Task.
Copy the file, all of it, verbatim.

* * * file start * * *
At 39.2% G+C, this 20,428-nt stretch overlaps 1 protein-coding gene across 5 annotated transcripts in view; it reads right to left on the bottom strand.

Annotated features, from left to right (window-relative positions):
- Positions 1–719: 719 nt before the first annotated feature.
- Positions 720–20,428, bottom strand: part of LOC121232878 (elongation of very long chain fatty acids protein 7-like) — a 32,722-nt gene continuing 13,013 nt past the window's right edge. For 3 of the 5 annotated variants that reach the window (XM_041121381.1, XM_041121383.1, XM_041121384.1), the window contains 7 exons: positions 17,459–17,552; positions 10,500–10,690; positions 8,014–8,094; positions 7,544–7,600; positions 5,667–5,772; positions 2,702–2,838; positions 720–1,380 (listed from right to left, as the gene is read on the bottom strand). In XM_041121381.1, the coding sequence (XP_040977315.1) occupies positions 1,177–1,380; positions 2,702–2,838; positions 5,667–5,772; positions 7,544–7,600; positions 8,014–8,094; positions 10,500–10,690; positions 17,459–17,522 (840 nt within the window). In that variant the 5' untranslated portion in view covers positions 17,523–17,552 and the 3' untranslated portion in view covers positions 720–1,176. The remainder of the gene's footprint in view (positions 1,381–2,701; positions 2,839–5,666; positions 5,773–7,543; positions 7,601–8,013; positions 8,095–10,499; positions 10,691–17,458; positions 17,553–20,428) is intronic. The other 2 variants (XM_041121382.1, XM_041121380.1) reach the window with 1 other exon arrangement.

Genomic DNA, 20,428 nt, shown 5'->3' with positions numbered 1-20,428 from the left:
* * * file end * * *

At 39.2% G+C, this 20,428-nt stretch overlaps 1 protein-coding gene across 5 annotated transcripts in view; it reads right to left on the bottom strand.

Annotated features, from left to right (window-relative positions):
- Positions 1–719: 719 nt before the first annotated feature.
- Positions 720–20,428, bottom strand: part of LOC121232878 (elongation of very long chain fatty acids protein 7-like) — a 32,722-nt gene continuing 13,013 nt past the window's right edge. For 3 of the 5 annotated variants that reach the window (XM_041121381.1, XM_041121383.1, XM_041121384.1), the window contains 7 exons: positions 17,459–17,552; positions 10,500–10,690; positions 8,014–8,094; positions 7,544–7,600; positions 5,667–5,772; positions 2,702–2,838; positions 720–1,380 (listed from right to left, as the gene is read on the bottom strand). In XM_041121381.1, the coding sequence (XP_040977315.1) occupies positions 1,177–1,380; positions 2,702–2,838; positions 5,667–5,772; positions 7,544–7,600; positions 8,014–8,094; positions 10,500–10,690; positions 17,459–17,522 (840 nt within the window). In that variant the 5' untranslated portion in view covers positions 17,523–17,552 and the 3' untranslated portion in view covers positions 720–1,176. The remainder of the gene's footprint in view (positions 1,381–2,701; positions 2,839–5,666; positions 5,773–7,543; positions 7,601–8,013; positions 8,095–10,499; positions 10,691–17,458; positions 17,553–20,428) is intronic. The other 2 variants (XM_041121382.1, XM_041121380.1) reach the window with 1 other exon arrangement.

Genomic DNA, 20,428 nt, shown 5'->3' with positions numbered 1-20,428 from the left: